Fake News, Fake Conclusions

This article was originally published on The Well-Read Man, on April 4, 2017.

Fake is as fake does

Fake news is all the rage these days. Whether the source is a tweet by Donald Trump, or the musings of some web site of questionable impartiality, anything that smacks of propaganda, or that includes outright lies, or that engages in what a previous generation would have called “spin,” is deemed to be fake.

Fake news is by no means a new phenomenon. In the days of the early Christian church, the Eucharistic terminology of “body” and “blood” quickly transformed into published accusations of cannibalism. The U.S. presidential campaign of 1800 is famous for the fraudulent nature of journalistic attacks on both Adams and Jefferson. The sensationalism of Pulitzer’s and Hearst’s yellow journalism, while perhaps not a direct catalyst for the Spanish-American War, at the very least cemented certain false ideas about the conflict in the minds of readers.

One key difference between the fake news of the late nineteenth century and today’s fake news is the now near-instantaneous ability to corroborate the underlying facts of the story. Do not trust what you read on some web site, or in a White House press conference? A visit to Snopes or PolitiFact or FactCheck.org will right the wrong in no time—assuming that you trust the verifier.

Fake news is pernicious, but for those who take the voting franchise seriously, verification of official pronouncements is a vital step in understanding the state of the nation. And even if you fall for a false news story, some in-your-face social media acquaintance will correct the error of your ways within a day or two.

So, fake news, when corrected, is not really a large obstacle to a stable society. But fake conclusions—false ideas you will refuse to correct even when given correcting data—are much more troublesome. Sometimes, we hold fake conclusions out of sheer obstinacy or for political gain. The years that Trump carried the torch for the Birther Movement appears to have no other purpose. But even worse than intentional self-deception are those situations where we have given up completely on any desire to find the truth, when the comforting lies fall in line with our worldview.

I discovered one surprising bit of data related to fake conclusions in Basic Economics, the financial primer by economist Thomas Sowell. In Chapter 10 of the book’s Fifth Edition, which covers productivity and incomes, Sowell introduces the shocking fact that some of our highly touted income statistics are just plain wrong. In addressing incomes as distributed across the range of American households from poor to rich, he says, “A detailed analysis of U.S. Census data showed that there were 40 million people in the bottom 20 percent of households in 2002 but 69 million people in the top 20 percent of households.”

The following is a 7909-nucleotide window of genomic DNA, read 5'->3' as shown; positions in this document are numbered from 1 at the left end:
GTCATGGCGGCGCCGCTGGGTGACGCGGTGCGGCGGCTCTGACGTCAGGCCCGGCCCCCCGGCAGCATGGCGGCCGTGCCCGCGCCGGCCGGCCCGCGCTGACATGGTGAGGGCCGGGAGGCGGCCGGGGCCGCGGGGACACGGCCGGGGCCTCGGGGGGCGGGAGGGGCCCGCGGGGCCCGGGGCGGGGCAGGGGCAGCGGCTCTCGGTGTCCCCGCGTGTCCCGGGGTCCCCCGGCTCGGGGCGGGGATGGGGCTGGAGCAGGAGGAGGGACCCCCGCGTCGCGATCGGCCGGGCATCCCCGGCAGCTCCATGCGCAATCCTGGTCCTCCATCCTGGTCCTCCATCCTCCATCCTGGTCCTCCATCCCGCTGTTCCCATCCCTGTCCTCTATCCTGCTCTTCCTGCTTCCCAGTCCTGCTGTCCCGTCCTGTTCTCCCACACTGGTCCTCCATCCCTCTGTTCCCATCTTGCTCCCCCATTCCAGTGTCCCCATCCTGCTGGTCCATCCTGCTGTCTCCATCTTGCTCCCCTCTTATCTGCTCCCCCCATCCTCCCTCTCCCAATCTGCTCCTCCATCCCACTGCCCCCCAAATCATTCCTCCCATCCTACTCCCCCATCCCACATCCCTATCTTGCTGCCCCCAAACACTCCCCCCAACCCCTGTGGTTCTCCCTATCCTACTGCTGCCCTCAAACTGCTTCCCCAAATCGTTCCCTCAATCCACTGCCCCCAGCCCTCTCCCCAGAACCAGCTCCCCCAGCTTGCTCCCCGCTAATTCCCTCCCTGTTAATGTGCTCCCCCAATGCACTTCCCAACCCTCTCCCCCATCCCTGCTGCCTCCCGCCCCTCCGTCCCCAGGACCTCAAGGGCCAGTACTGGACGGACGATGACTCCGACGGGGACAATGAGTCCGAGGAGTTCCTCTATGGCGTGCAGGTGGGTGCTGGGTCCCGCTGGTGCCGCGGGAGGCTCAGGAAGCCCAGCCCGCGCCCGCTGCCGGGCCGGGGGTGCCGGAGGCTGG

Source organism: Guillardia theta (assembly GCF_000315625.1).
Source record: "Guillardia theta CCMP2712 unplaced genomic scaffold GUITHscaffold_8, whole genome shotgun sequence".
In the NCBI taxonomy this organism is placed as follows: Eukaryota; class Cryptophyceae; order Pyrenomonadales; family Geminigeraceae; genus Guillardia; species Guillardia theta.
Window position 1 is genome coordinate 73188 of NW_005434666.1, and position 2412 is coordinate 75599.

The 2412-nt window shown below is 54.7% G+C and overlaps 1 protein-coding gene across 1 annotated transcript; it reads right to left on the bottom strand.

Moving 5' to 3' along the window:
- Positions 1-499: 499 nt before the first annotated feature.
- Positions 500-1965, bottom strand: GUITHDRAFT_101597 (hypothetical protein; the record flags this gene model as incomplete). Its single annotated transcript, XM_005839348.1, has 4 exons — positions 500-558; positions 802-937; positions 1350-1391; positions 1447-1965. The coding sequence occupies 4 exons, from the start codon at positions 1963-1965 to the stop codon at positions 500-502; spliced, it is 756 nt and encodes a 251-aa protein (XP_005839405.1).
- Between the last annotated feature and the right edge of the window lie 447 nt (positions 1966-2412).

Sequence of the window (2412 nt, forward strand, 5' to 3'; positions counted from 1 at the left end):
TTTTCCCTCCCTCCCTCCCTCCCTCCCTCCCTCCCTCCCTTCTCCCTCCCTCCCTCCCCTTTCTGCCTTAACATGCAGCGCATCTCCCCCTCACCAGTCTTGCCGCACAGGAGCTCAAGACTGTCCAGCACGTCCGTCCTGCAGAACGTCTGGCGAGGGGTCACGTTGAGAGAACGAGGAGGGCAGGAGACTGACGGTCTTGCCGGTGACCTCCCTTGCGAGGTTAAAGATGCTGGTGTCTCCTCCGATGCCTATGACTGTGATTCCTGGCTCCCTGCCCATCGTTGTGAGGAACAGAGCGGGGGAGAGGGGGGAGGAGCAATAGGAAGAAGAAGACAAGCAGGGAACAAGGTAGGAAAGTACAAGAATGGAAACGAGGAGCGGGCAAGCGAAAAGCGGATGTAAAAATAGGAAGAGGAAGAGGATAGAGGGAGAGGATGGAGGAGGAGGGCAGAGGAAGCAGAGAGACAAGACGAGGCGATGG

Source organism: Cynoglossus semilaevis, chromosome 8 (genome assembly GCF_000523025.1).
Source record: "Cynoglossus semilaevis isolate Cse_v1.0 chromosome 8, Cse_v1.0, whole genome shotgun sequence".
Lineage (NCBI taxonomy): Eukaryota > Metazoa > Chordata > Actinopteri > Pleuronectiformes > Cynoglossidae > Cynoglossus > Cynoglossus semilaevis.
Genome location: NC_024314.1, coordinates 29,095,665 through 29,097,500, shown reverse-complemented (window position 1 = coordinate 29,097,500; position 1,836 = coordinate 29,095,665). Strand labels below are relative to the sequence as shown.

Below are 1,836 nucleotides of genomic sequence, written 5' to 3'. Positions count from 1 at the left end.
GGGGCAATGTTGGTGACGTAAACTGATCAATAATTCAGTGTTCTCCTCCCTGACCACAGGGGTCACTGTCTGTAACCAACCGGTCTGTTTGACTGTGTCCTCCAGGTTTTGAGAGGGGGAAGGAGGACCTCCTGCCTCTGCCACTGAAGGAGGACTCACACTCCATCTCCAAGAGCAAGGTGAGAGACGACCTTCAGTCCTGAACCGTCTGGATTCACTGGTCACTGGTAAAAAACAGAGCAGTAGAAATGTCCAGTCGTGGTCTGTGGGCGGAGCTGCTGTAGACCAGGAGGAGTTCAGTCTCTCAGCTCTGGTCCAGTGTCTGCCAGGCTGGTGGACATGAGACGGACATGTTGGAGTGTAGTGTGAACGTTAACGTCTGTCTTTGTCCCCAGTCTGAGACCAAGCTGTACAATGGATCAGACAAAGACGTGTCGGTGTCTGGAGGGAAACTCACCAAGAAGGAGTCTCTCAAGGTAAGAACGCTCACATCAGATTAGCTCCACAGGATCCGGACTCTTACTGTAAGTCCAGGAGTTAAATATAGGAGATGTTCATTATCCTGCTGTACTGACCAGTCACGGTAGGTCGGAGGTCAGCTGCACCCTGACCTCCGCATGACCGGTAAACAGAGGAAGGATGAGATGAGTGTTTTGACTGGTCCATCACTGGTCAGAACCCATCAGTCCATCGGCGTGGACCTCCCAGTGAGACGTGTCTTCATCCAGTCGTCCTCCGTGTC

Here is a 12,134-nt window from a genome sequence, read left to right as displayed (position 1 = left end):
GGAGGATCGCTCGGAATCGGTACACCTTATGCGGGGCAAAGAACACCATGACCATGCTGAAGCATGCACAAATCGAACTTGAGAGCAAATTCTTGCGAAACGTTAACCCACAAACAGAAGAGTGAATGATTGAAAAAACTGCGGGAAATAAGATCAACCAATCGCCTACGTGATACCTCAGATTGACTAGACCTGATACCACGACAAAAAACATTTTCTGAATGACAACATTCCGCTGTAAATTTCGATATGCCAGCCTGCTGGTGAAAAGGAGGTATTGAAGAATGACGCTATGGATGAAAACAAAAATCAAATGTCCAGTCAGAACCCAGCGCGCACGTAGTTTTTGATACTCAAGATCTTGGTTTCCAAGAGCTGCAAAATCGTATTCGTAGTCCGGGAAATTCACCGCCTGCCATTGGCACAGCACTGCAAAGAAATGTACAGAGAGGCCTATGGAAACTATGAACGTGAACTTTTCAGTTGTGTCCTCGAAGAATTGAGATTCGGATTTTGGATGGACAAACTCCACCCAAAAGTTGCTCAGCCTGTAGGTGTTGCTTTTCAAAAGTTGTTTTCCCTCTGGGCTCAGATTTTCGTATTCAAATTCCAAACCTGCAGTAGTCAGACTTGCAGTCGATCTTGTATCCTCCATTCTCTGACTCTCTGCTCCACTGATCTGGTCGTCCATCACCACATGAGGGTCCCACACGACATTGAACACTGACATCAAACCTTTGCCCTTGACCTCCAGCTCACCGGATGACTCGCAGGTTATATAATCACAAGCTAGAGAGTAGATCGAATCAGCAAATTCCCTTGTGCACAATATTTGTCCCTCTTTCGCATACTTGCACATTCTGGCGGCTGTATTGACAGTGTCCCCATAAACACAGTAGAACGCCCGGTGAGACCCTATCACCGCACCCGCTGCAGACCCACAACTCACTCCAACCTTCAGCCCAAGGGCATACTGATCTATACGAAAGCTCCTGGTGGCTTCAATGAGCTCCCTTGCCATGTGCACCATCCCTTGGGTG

What does this truly boring statistic tell us? It says that when you hear income comparisons between the top X percent of households and the bottom X percent of households, the data is including vastly different counts of household individuals. But beyond this basic difference, Sowell submits a pile of studies and IRS data to show that the number of people working in each of those households also differs significantly between the upper and lower quintiles. “When it comes to working full-time the year-round, even the top 5 percent of households contained more heads of households who worked full-time for 50 or more weeks than did the bottom 20 percent. That is, there were more heads of households in absolute numbers—4.3 million versus 2.2 million—working full-time and year-round in the top 5 percent of households compared to the bottom 20 percent.”

Sowell isn’t making a judgment about who appears in each strata—though he does that elsewhere, when he shows that movement out of the lowest 20 percent of households is due to a much larger increase in incomes than what is experienced by those at the top. And this is not an issue of telling the poor to deal with it, since according to the data, they do deal with it, and rather successfully as they move up the economic ladder, in many cases joining the upper 20 percent.

Much of what passes for fact, including the idea that “the rich are getting richer and the poor are getting poorer,” is based on faulty statistics or a misreading of the core data. Poor households tend to be young, unmarried, low-skilled, entry-level individuals, whereas households in the upper income ranges usually have older working professionals whose incomes benefit from being in a career for decades, and who started out their adult lives as young, unmarried, low-skilled, entry-level individuals.

Unfortunately, we live in a time where the level of analysis that Sowell has done with the data is disregarded, not because it is filled with fake news, but because it conflicts with deeply held fake conclusions. Such conclusions cause us to make extremely poor pronouncements about a wide range of public policy issues. Until we are willing to fess up to our distorted false conclusions, all the true news in the world might as well be fake.

[Image Credits: purdman1/flickr.com]

Tim Patrick

Tim Patrick is an author, software developer, and the host of Japan Everyday. He has published a dozen books and hundreds of articles covering technology, current events, and life in Japan. Find his latest books at OwaniPress.com.

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